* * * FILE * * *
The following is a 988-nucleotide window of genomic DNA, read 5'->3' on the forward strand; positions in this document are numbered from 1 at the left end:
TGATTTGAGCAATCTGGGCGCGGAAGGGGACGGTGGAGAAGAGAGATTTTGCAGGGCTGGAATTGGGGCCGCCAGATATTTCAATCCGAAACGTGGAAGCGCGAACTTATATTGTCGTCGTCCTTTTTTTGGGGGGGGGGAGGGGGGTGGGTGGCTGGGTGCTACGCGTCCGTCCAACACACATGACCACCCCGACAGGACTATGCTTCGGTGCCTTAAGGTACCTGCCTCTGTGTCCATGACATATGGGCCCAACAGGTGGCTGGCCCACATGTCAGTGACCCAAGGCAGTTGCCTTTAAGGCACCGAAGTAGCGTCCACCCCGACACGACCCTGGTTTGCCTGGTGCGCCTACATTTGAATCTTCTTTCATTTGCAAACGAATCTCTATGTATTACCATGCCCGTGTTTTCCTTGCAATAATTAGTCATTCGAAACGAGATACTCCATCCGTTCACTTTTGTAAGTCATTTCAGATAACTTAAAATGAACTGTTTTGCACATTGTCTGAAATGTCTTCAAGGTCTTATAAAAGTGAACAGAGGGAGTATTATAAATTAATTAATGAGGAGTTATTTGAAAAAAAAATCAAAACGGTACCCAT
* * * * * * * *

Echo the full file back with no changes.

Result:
The following is a 988-nucleotide window of genomic DNA, read 5'->3' on the forward strand; positions in this document are numbered from 1 at the left end:
TGATTTGAGCAATCTGGGCGCGGAAGGGGACGGTGGAGAAGAGAGATTTTGCAGGGCTGGAATTGGGGCCGCCAGATATTTCAATCCGAAACGTGGAAGCGCGAACTTATATTGTCGTCGTCCTTTTTTTGGGGGGGGGGAGGGGGGTGGGTGGCTGGGTGCTACGCGTCCGTCCAACACACATGACCACCCCGACAGGACTATGCTTCGGTGCCTTAAGGTACCTGCCTCTGTGTCCATGACATATGGGCCCAACAGGTGGCTGGCCCACATGTCAGTGACCCAAGGCAGTTGCCTTTAAGGCACCGAAGTAGCGTCCACCCCGACACGACCCTGGTTTGCCTGGTGCGCCTACATTTGAATCTTCTTTCATTTGCAAACGAATCTCTATGTATTACCATGCCCGTGTTTTCCTTGCAATAATTAGTCATTCGAAACGAGATACTCCATCCGTTCACTTTTGTAAGTCATTTCAGATAACTTAAAATGAACTGTTTTGCACATTGTCTGAAATGTCTTCAAGGTCTTATAAAAGTGAACAGAGGGAGTATTATAAATTAATTAATGAGGAGTTATTTGAAAAAAAAATCAAAACGGTACCCAT